In this competitive age, parents are often concerned about whether their child is intelligent enough and wonder if they can do anything to help their child’s intelligence develop. It is believed that the right amount of stimulation at an early age considerably enhances a child’s mental capabilities. The first few years are thus the prime time to focus on a child’s intellectual development. Here are some practical tips which aim to help you raise your child to be intelligent.
Video: 10 Secrets to Raise A Smart and Intelligent Baby
12 Effective Ways to Raise a Smart and Intelligent Baby
1. Indulge in Baby Talk
Communication is a key skill that is essential in enhancing the intelligence of a child. It allows your child to bond with you and develops self-esteem and confidence. Encourage your child to improve his communication skills by involving him in verbal activities. Talk to your baby about what you are doing, how your day went, or anything else. Include descriptive language, and he will learn to use it in his own conversations. Strong language skills are always associated with higher intelligence. So, give your child the benefit of this skill.
2. Be Openly Affectionate
A secure baby tends to be more confident, and thus more receptive to challenges in life. Start him off on the right path by providing a safe and happy environment at home. Skin-to-skin contact and baby massages allow you and your baby to bond. Tickle him, let him climb over you and play, cuddle with him, put him on your lap, or wear him in a baby sling.
3. Nutritious Food
When your baby is ready to start solid food, make sure to include nutrient-rich foods to help in his cognitive development. Foods like eggs, green leafy vegetables, fruits, nuts, and seeds are rich sources of vitamins and minerals necessary for your baby’s overall healthy development.
4. Stimulate With Age-Appropriate and Simple Toys
While many toy companies are focusing on infant products, not all of them are suited to every baby’s intellectual capacity. Some of them may overwhelm and frustrate your baby. So, before introducing the toy, analyse whether it is suitable for his capabilities. The right toys will intrigue him, stimulate him, and be excellent educational tools.
5. Play With Your Baby
Guided play with your child will direct his attention and give him new opportunities to explore and understand. Set aside time to play with your baby regularly. Bring yourself to his level of understanding and indulge in activities that appeal to his taste. Slowly introduce new play ideas that will encourage him to think beyond what he is aware of. Since babies love to mimic, it won’t be long before your baby gets the hang of it and races ahead with his new-found skills.
6. Read Together
Books are an excellent tool to stimulate your baby’s imagination and thinking capabilities. Read to your baby every day. Choose bright coloured books with various textures and simple images that will hold his interest. Initially, your baby may prefer the same book, but he will slowly learn to explore more options. The more you familiarise your baby with letters and pictures, the more inclined he will be to read when he is older.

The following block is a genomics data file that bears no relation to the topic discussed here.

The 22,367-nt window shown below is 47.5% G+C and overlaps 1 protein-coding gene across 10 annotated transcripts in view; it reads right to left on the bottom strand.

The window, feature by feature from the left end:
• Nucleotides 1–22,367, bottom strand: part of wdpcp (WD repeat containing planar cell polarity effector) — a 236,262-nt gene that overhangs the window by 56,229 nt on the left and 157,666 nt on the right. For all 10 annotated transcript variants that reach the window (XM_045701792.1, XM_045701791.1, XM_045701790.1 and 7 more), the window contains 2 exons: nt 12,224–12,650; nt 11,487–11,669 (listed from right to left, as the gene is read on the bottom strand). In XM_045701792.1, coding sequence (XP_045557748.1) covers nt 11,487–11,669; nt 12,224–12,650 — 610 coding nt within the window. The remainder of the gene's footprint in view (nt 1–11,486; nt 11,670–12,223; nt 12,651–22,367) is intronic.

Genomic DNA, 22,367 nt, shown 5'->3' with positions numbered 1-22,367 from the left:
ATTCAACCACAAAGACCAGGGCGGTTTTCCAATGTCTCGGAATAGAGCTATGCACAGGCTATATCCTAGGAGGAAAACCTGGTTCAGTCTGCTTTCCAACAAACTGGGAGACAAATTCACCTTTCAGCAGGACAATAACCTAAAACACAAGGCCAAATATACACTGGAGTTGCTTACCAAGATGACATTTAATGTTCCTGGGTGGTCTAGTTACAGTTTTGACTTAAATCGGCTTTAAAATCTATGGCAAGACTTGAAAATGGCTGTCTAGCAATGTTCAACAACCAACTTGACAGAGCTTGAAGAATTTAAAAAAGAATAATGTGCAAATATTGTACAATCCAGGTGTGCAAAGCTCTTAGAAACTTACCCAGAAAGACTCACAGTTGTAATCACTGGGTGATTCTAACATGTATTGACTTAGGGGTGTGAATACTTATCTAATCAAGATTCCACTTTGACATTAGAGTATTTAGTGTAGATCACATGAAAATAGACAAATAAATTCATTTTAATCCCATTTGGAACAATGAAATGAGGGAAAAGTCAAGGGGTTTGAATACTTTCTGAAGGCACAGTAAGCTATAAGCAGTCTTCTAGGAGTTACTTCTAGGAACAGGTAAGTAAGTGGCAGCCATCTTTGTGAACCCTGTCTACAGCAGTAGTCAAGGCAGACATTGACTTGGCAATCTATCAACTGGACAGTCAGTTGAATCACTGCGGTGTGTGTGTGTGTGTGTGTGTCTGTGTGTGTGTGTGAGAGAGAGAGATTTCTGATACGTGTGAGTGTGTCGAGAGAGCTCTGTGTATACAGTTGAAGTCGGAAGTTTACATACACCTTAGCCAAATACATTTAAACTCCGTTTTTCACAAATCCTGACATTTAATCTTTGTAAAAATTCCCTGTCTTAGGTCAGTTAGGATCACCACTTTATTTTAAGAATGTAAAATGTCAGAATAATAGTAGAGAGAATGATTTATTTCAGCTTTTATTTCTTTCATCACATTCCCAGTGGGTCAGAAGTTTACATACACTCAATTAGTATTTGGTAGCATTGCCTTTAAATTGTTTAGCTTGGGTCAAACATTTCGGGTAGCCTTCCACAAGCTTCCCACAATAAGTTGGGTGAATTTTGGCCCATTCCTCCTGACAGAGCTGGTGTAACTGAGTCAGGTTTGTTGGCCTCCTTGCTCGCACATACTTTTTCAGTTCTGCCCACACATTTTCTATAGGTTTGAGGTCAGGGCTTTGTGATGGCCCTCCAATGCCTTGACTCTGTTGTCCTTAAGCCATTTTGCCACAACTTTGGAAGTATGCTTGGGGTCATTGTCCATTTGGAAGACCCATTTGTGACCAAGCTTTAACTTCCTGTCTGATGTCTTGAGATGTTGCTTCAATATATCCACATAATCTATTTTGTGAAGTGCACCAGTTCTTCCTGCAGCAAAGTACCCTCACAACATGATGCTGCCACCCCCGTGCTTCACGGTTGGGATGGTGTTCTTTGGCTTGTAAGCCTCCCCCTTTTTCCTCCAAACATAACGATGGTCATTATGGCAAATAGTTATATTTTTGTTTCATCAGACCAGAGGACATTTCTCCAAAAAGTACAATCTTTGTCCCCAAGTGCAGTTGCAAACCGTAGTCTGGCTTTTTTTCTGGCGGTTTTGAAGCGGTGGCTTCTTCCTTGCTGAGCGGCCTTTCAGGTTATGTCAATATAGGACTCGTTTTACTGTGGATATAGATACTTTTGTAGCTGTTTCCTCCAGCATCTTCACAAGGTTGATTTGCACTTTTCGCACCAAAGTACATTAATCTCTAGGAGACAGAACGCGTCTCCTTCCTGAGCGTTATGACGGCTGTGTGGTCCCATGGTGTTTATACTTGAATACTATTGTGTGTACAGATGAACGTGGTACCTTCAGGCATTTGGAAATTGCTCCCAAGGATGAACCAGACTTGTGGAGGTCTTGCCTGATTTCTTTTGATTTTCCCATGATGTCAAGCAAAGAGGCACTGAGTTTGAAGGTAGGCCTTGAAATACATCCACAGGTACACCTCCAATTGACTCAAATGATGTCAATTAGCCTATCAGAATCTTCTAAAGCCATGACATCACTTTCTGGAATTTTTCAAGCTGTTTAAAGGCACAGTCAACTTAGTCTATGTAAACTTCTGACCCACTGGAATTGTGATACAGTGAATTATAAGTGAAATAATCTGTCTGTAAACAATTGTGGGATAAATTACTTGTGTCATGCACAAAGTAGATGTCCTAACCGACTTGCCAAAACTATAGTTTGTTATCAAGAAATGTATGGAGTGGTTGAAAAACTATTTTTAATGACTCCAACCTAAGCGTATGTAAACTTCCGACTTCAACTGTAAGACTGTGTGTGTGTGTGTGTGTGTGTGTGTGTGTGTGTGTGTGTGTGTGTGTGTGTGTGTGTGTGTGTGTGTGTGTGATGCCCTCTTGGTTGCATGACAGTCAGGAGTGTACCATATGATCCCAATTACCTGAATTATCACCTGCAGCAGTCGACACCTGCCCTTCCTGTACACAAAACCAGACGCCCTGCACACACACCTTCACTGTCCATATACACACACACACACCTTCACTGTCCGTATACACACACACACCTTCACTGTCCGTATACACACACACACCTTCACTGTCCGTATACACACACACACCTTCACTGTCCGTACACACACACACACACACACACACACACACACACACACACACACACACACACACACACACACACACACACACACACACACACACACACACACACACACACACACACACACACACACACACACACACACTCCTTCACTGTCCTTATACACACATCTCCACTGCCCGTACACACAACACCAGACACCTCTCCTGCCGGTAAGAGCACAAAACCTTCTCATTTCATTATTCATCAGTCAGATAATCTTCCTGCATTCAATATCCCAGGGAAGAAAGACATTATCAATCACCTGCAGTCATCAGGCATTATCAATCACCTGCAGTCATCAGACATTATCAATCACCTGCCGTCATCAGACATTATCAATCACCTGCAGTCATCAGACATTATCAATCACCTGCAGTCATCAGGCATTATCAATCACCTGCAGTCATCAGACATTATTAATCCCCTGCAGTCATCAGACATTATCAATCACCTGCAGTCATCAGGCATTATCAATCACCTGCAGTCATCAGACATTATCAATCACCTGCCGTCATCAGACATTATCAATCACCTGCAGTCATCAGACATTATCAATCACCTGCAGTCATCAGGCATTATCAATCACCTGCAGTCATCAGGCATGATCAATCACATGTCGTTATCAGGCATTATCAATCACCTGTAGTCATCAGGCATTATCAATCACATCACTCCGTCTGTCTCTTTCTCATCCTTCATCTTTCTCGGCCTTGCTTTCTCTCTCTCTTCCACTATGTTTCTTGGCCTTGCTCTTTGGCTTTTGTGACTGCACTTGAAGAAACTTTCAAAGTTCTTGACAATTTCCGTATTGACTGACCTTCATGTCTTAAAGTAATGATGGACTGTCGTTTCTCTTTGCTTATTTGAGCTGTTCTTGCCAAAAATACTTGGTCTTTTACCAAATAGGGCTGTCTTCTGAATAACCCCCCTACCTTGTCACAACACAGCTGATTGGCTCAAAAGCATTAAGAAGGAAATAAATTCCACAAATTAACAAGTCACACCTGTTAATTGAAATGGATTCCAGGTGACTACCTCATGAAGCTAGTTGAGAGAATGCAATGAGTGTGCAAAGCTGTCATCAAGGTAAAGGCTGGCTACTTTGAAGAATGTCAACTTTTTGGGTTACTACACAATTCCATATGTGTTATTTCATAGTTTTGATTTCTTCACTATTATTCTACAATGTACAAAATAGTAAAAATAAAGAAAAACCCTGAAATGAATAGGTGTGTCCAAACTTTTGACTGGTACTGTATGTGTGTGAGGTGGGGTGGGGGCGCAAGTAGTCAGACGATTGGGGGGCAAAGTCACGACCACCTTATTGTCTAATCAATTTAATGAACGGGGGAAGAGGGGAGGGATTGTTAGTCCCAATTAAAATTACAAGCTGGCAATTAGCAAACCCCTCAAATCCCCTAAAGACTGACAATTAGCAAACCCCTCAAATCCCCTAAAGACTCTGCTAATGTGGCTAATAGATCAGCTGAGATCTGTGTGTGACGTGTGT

7. Weave Stories Around Him
When you introduce your baby to books and stories, try to make him the protagonist of his favourite tales. As the baby learns to relate these stories to his own environment, he will be able to connect better with the things around him. It will also develop his interest in stories and storytelling, and soon he might start telling you his own tales.
8. Encourage Him to Explore
Expose your child to new and unfamiliar environments and encourage him to explore these new spaces. Narrate what you see, and appear enthusiastic about new things you come across. Even a trip to the supermarket can be visually stimulating for a child. The more experiences you give your baby, the more he will learn.
9. Introduce Your Child to Letters and Numbers Early
Don’t wait for your child to start school for him to learn numbers and letters. Start counting at home during your play sessions and point out letters on boards and signposts. The more exposure your child receives to the written word, the easier it will be for him to understand and study it when the time comes. Verbal and physical cues such as sign language will enhance his ability to understand and allow him to associate it with things he sees around himself.
10. Create Opportunities to Interact With Other Children
Social interactions provide stimulating experiences and also prepare your child to face challenges as he grows up. Set up play-dates with children of his age or take him to the park to play with other children. When you supervise his interactions at this stage, you can gently guide him and support him in making good friends. As he learns valuable lessons about interacting with others, he will also be better equipped to handle unpleasant situations effectively when he is older.
11. Encourage His Curiosity
Children are naturally curious, and this curiosity, when stimulated, can help them learn more. Stimulate your child’s interest by providing him with plenty of opportunities to discover new things. Appreciate it when he does something new, so he is motivated to keep exploring. Give him child-friendly play materials from everyday life, and let his imagination grow and take him places.
12. Reduce Screen Time